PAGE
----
Developing active environments

The report also recommended the following should occur:

  • continue promoting active design principles to professional bodies, ensuring it remains on the radar of planners, designers and developers
  • work with planners and developers to collate and share case studies regarding the practical application of active design principles
  • produce active spaces guidance designed to improve physical activity rates and address health inequalities

This guidance could include how to make green space more accessible, how to provide adequate lighting and how to develop facilities to support physical activity.

Mobilising professionals

In this area the report recommended the following actions :

  • build on the success of the Moving Healthcare Professionals programme by creating sector specific guidance on developing physical activity champions in the planning, design and transport sectors.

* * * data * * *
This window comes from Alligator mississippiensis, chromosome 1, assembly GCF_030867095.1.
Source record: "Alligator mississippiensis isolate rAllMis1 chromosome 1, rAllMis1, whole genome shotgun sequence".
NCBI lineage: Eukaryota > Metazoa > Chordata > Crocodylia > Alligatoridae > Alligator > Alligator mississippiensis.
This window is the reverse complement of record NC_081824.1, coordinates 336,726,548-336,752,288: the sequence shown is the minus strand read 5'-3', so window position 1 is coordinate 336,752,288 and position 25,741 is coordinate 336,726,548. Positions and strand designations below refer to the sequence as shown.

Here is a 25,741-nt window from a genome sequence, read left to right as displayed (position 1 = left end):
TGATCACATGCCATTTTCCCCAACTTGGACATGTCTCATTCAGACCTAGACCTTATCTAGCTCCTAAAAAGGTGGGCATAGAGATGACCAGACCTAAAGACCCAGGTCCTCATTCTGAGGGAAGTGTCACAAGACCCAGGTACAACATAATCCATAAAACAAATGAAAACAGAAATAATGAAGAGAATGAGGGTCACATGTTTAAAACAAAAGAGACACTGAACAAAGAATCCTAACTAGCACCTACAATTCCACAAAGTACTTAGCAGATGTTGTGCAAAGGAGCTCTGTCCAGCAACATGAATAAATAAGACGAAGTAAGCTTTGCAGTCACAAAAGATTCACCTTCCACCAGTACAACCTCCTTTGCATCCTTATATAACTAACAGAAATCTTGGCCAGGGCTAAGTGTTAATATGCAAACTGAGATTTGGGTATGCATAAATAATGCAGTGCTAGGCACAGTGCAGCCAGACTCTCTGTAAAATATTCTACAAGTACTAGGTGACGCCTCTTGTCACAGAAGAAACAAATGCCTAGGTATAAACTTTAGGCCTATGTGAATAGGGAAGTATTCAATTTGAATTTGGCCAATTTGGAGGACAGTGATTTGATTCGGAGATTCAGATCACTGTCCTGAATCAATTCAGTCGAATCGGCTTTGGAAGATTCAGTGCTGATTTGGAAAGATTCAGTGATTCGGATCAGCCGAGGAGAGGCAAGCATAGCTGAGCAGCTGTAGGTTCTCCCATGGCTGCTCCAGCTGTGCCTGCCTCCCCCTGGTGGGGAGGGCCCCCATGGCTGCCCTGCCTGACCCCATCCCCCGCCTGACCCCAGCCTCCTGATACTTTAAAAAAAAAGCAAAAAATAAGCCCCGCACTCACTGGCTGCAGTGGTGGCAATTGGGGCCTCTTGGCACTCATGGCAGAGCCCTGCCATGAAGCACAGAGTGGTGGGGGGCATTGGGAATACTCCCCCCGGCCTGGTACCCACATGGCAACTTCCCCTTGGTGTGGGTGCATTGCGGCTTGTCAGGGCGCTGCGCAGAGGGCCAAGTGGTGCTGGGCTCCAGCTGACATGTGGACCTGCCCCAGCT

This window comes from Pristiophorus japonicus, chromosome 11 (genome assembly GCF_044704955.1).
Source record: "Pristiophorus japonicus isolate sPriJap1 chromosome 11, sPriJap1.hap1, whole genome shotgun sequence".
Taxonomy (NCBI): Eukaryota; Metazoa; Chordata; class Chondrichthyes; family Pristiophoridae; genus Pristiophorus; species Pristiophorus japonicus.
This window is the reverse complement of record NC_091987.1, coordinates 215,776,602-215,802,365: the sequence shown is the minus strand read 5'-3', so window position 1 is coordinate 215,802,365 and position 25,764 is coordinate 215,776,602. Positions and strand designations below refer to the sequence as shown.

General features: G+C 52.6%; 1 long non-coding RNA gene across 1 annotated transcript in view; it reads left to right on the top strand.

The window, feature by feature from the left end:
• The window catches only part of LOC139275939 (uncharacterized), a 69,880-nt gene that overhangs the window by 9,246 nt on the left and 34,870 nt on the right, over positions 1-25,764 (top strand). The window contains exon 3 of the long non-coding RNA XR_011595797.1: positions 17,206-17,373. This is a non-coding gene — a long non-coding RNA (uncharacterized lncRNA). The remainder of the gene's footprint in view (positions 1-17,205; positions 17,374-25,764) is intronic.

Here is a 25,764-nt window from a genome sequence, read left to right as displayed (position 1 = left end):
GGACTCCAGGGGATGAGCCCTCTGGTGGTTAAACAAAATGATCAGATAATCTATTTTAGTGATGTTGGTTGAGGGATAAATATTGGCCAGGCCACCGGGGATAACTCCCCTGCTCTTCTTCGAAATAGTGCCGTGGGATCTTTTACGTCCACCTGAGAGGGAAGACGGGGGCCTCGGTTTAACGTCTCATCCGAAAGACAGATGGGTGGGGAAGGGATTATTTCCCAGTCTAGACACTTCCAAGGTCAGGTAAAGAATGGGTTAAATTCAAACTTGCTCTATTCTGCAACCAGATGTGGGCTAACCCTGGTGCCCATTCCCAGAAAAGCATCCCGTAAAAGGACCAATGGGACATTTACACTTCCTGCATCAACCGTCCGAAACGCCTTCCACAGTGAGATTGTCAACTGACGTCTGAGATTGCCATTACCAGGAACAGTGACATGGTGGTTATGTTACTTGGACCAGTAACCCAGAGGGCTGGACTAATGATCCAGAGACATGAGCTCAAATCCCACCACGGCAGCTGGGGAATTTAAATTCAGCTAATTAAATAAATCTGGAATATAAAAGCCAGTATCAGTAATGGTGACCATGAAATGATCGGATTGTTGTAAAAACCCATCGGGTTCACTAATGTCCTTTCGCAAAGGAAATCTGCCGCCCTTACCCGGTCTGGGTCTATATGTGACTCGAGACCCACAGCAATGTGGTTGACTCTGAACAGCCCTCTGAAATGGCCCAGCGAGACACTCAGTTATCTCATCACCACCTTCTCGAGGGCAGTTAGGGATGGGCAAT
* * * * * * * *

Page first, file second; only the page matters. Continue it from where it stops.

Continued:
• produce sector-specific guidance on how physical activity is relevant to the agendas of professionals working in transport, planning, design, schools and workplaces
  • collaboration between integrated care systems and new health structures to jointly deliver on local physical activity strategies and plans
  • commission exploratory research to further understand the links between the physical activity workforce and interventions in primary and secondary care
  • encourage further collaboration between social prescribing link workers, sport and leisure transport, public health, and communities
  • explore the work of clinical senates to gain an understanding of how they operate and what opportunities are available for collaboration